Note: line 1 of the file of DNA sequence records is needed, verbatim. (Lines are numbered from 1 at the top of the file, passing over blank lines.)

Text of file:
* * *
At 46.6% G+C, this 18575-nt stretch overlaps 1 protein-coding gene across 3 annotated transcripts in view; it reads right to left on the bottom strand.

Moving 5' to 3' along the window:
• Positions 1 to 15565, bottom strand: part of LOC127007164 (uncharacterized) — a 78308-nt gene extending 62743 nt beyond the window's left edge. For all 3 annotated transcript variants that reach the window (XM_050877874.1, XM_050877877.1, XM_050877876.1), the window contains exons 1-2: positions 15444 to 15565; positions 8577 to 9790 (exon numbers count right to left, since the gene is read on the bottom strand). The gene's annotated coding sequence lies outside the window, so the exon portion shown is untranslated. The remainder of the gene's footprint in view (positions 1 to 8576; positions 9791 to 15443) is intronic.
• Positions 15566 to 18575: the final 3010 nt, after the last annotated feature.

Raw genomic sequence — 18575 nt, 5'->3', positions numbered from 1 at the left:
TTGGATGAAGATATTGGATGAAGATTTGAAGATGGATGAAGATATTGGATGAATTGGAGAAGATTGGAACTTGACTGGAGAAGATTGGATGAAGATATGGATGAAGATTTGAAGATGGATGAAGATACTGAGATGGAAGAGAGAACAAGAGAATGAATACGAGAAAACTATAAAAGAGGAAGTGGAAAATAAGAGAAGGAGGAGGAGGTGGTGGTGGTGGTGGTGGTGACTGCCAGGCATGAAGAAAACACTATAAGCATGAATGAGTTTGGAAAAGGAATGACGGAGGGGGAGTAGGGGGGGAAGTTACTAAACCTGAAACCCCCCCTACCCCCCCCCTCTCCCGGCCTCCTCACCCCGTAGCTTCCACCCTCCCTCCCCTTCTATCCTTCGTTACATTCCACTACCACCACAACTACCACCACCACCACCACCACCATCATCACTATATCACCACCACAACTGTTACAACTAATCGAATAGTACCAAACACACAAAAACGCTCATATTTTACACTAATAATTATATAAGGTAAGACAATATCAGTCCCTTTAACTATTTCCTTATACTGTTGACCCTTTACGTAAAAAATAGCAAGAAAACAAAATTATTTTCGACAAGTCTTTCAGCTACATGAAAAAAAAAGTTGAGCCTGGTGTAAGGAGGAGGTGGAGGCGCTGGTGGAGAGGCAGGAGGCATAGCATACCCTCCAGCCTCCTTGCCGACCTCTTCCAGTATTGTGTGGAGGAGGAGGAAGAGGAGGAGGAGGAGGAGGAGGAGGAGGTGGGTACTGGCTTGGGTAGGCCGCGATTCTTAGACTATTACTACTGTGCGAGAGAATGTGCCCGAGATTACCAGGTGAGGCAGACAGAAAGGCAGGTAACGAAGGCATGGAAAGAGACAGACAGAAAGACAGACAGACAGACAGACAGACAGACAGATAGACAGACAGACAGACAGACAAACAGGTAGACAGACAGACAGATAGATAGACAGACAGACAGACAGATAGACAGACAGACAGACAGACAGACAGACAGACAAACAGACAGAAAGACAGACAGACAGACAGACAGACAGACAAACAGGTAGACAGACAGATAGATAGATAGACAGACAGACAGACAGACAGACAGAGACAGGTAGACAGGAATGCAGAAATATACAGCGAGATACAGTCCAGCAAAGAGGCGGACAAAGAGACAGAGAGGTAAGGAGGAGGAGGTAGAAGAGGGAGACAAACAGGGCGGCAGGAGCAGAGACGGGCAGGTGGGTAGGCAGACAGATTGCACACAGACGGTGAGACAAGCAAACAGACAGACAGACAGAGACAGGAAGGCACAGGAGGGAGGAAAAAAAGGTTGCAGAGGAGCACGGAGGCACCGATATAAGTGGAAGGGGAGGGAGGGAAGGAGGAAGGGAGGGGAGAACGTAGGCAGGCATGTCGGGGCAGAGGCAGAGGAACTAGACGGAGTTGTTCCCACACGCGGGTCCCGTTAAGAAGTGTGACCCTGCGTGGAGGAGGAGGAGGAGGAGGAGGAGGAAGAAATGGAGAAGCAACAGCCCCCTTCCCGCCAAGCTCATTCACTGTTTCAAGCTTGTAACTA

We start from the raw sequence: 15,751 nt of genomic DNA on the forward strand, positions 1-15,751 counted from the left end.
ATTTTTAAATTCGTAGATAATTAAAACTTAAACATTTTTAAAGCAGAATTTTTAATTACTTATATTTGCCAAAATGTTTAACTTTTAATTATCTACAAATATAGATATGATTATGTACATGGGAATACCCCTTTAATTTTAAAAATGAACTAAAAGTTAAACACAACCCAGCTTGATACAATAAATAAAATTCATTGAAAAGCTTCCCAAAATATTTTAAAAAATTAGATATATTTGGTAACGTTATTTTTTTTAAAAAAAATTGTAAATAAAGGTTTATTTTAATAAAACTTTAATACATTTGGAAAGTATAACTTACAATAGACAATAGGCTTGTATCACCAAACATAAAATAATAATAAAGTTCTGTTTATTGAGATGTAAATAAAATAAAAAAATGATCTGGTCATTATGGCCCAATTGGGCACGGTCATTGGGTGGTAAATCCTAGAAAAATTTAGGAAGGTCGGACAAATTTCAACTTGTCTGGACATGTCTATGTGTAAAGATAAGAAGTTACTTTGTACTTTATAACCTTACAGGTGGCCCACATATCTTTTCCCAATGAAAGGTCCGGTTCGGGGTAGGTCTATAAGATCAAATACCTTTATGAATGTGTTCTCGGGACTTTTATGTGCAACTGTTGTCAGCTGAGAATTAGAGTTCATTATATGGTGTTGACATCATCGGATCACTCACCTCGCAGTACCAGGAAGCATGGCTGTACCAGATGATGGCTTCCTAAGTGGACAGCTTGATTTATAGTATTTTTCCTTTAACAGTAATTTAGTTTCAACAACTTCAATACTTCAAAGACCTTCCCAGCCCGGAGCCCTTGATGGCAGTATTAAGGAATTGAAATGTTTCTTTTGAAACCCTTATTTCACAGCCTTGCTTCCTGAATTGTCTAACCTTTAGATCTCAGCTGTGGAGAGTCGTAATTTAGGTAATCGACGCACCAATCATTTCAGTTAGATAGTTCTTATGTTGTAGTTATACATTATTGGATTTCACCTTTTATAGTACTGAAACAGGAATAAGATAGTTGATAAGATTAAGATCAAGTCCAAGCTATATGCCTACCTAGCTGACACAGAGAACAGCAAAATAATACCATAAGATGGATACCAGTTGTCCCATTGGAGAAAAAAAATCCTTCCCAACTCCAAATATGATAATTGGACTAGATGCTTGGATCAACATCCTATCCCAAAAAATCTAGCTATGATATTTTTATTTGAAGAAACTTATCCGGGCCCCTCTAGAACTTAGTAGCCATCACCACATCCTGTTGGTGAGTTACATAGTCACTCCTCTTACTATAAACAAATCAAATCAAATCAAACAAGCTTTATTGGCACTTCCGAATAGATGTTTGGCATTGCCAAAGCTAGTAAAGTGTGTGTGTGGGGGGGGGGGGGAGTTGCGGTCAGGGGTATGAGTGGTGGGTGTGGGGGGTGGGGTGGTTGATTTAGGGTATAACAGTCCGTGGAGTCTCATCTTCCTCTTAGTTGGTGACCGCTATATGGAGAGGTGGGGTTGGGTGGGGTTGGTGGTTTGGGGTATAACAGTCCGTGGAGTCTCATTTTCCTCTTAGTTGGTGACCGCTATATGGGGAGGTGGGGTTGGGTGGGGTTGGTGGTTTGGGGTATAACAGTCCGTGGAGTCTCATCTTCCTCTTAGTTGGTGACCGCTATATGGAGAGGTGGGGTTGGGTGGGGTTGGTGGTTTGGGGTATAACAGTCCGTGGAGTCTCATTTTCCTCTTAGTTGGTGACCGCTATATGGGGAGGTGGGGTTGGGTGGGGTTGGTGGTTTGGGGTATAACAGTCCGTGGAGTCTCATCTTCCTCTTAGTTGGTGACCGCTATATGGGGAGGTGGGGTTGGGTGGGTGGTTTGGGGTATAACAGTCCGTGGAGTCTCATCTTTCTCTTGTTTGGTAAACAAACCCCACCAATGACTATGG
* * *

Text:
At 46.6% G+C, this 18575-nt stretch overlaps 1 protein-coding gene across 3 annotated transcripts in view; it reads right to left on the bottom strand.